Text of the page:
The door to Watergate resembles a loading dock, with a short set of stairs leading up to a concrete slab platform that then leads into the side of the building. On previous nights, the queue for the club would go right up to the top of these steps, which was blocked by a velvet rope that would be opened or closed by bouncers and the doorperson. There also was an additional wooden staircase on the other side of the dock, which was reserved for people on the guest-list. The right side of the main staircase was separated with stanchions, leaving a space for people exiting the club (or refused from entering).

Tonight, there was an arc of movable metal barriers set up several paces away from the bottom of the steps, with two passages: one for the line, and one for those leaving / guest-lists. At this barrier, there stood a bouncer, who would let some people in and turn away others. We had assumed that this was the main point of selection, but once we got near the top of the stairs, we realized that the woman at the door was also turning some people away. The (hetero, white, German, early 20’s) couple in front of us were first told that they couldn’t come in, and then after some quiet pleading, the guy of the couple pulled up his jacket to reveal a t-shirt with the name and logo of the headlining DJ, after which the doorwoman let them in.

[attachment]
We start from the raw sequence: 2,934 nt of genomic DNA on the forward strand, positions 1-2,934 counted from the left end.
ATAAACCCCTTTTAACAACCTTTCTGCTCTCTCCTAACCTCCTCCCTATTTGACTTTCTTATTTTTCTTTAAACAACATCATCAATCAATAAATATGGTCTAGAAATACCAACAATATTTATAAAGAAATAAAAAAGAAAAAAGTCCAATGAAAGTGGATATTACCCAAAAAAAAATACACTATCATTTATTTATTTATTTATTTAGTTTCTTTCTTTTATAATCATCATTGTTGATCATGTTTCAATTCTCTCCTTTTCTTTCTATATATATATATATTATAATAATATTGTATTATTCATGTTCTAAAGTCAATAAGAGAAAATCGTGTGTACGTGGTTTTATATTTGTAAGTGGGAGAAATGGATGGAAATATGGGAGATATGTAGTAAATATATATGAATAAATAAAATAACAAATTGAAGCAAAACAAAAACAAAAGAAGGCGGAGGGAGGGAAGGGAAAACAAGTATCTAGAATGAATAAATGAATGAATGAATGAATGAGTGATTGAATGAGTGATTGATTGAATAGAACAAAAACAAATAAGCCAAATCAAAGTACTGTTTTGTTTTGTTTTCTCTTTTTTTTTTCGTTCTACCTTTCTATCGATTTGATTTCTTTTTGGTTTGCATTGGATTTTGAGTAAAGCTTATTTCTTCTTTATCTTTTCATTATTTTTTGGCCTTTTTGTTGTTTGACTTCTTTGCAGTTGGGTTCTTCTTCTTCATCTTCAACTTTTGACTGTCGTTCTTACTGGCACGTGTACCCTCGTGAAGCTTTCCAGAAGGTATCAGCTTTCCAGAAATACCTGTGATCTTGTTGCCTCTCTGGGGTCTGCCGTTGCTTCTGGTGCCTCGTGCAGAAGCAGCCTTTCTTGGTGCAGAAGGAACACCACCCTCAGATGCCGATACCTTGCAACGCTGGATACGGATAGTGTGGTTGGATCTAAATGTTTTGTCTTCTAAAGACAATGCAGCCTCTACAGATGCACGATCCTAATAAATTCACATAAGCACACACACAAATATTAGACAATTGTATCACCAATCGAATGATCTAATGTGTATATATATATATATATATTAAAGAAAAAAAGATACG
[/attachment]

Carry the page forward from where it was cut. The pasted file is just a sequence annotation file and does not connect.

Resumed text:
From what I could gather, Watergate had separated two aspects of door policies: disqualifying traits vs. insufficient traits. The bouncer was turning away large groups—especially single-sex groups of men—drunk people, young-looking people, and obvious tourists (i.e., people speaking something other than German loudly). In other words, he was working from a list of “unacceptable” traits, any of which would be sufficient reason to deny you entry. The doorwoman was appeared to be doing a more fine-grained selection along dress, demeanor and probably familiarity (i.e., are you a regular?), which seemed to be looking for fans of the DJs, connoisseurs of the music, scene “insiders,” and all those other terms we have for people who supposedly belong to “the scene” before they belong to the crowd of that particular dancefloor on that particular night. Instead of being a clearly rule-based set of decisions based on attributes that are individually deal-breaking, the doorwoman seemed to be adding up a set of positive attributes and judging whether they provided sufficient evidence of insider status. This was confirmed by the fate of the couple in front of us, who were initially denied but then later accepted once one of them displayed an object (i.e., a Pan-Pot t-shirt) that served as an index of fandom, knowledge, and previous experience.